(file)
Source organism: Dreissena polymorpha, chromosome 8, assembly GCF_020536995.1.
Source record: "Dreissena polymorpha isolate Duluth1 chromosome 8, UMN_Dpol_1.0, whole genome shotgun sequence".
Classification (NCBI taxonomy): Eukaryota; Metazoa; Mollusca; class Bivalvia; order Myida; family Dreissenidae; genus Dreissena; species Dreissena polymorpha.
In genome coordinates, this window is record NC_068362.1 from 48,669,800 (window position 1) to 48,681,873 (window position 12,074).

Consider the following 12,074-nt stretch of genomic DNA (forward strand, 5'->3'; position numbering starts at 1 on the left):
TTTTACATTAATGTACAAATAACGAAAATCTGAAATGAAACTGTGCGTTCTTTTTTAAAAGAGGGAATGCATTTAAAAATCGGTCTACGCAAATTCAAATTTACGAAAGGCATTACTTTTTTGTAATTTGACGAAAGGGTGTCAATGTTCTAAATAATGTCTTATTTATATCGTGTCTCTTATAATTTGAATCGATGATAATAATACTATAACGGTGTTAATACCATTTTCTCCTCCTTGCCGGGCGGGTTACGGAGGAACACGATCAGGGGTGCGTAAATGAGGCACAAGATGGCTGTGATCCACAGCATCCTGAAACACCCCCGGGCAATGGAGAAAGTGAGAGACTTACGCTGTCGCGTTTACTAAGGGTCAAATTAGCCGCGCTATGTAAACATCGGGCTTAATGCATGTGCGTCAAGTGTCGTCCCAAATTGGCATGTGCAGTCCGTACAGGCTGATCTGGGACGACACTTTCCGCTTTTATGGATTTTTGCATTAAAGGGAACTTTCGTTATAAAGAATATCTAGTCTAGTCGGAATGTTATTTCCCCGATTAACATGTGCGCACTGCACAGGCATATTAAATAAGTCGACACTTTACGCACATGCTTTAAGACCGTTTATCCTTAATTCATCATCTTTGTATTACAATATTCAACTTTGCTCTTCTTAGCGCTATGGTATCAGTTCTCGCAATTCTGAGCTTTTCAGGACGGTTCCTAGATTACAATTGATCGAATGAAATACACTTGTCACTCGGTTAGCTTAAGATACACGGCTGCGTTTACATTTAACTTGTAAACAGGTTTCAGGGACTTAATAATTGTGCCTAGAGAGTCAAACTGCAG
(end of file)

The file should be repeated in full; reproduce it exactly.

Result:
Source organism: Dreissena polymorpha, chromosome 8, assembly GCF_020536995.1.
Source record: "Dreissena polymorpha isolate Duluth1 chromosome 8, UMN_Dpol_1.0, whole genome shotgun sequence".
Classification (NCBI taxonomy): Eukaryota; Metazoa; Mollusca; class Bivalvia; order Myida; family Dreissenidae; genus Dreissena; species Dreissena polymorpha.
In genome coordinates, this window is record NC_068362.1 from 48,669,800 (window position 1) to 48,681,873 (window position 12,074).

Consider the following 12,074-nt stretch of genomic DNA (forward strand, 5'->3'; position numbering starts at 1 on the left):
TTTTACATTAATGTACAAATAACGAAAATCTGAAATGAAACTGTGCGTTCTTTTTTAAAAGAGGGAATGCATTTAAAAATCGGTCTACGCAAATTCAAATTTACGAAAGGCATTACTTTTTTGTAATTTGACGAAAGGGTGTCAATGTTCTAAATAATGTCTTATTTATATCGTGTCTCTTATAATTTGAATCGATGATAATAATACTATAACGGTGTTAATACCATTTTCTCCTCCTTGCCGGGCGGGTTACGGAGGAACACGATCAGGGGTGCGTAAATGAGGCACAAGATGGCTGTGATCCACAGCATCCTGAAACACCCCCGGGCAATGGAGAAAGTGAGAGACTTACGCTGTCGCGTTTACTAAGGGTCAAATTAGCCGCGCTATGTAAACATCGGGCTTAATGCATGTGCGTCAAGTGTCGTCCCAAATTGGCATGTGCAGTCCGTACAGGCTGATCTGGGACGACACTTTCCGCTTTTATGGATTTTTGCATTAAAGGGAACTTTCGTTATAAAGAATATCTAGTCTAGTCGGAATGTTATTTCCCCGATTAACATGTGCGCACTGCACAGGCATATTAAATAAGTCGACACTTTACGCACATGCTTTAAGACCGTTTATCCTTAATTCATCATCTTTGTATTACAATATTCAACTTTGCTCTTCTTAGCGCTATGGTATCAGTTCTCGCAATTCTGAGCTTTTCAGGACGGTTCCTAGATTACAATTGATCGAATGAAATACACTTGTCACTCGGTTAGCTTAAGATACACGGCTGCGTTTACATTTAACTTGTAAACAGGTTTCAGGGACTTAATAATTGTGCCTAGAGAGTCAAACTGCAG